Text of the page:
Coming back at it after so many years made me remember something of its fierce and uncompromising nature which so startled me back in 2010. It’s a pot and column still blend (and always has been), yet one could be forgiven for thinking that here, the raw and rank pot-still hooligan took over and kicked column’s battie. It reeked of glue and acetones mixed up with a bit of gasoline good only for 1950s-era Land Rovers.  What was interesting about it was the pungent herbal and grassy background, the rotting fruits and funky pineapple and black bananas, flowers, sugar water, smoke, cinnamon, dill, all sharp and delivered with serious aggro.

Taste wise, it was clear that the thing was a mixing agent, far too sharp and flavourful to have by itself, though I know most Islanders would take it with ice and coconut water, or in a more conventional mix.  It presented rough and raw and joyous and sweaty and was definitely not for the meek and mild of disposition, wherein lay its attraction — because in that fierce uniqueness of profile lay the character which we look for in rums we remember forever.  Here, that was conveyed by a sharp and powerful series of tastes – rotten fruit (especially bananas), orange peel, pineapples, soursop and creamy tart unsweetened fresh yoghurt. There was something of the fuel-reek of a smoky kerosene stove floating around, cloves, licorice, peanut, mint, bitter chocolate.  It was a little dry, and had no shortage of funk yet remained clearly separable from Hampden and Worthy Park rums, and reminded me more of a Smith & Cross or Rum Fire, especially when considering the long, dry, sharp finish with its citrus and pineapple and wood-chip notes that took the whole experience to its long and rather violent (if tasty) conclusion.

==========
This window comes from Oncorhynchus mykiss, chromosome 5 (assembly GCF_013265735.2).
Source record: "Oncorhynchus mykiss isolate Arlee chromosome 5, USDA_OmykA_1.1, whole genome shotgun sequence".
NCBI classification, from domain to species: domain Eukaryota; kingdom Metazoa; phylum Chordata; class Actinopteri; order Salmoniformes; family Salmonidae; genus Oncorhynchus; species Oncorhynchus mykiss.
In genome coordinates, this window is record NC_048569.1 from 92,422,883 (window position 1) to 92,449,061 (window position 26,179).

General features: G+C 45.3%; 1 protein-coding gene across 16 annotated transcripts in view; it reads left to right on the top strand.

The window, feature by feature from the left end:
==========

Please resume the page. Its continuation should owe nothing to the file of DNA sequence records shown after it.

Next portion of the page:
So maybe it’s all of these things I wrote about – taste, price, marketing, strength, visibility, reputation.  But unlike many of the key rums in this series, it remains fresh and vibrant year in and year out. I would not say it’s a gateway rum like the Pusser’s 15 or the Diplo Res Ex or the El Dorado 21, those semi-civilized drinks which introduce us to the sippers and which we one day move beyond.  It exists at the intersection of price and quality and funk and taste, and skates that delicate line between too much and too little, too rough and almost-refined. You can equally have it in a high-class bar in Manhattan, or from cheap plastic tumblers with Ting while bangin’ down de dominos in the sweltering heat of a Trenchtown yard. In its appeal to all the classes of society that choose it, you can see a Key Rum in action: and for all these reasons, it remains, even after all the years it’s been available, one of the most popular — even one of the best — rums of its kind ever made, in Jamaica, in the West Indies, or, for that matter, anywhere else.

(#665)(83/100)


Other notes

  • Unaged pot and column still blend
  • The colours on the label channel the colours of the Jamaican flag
Aug 182019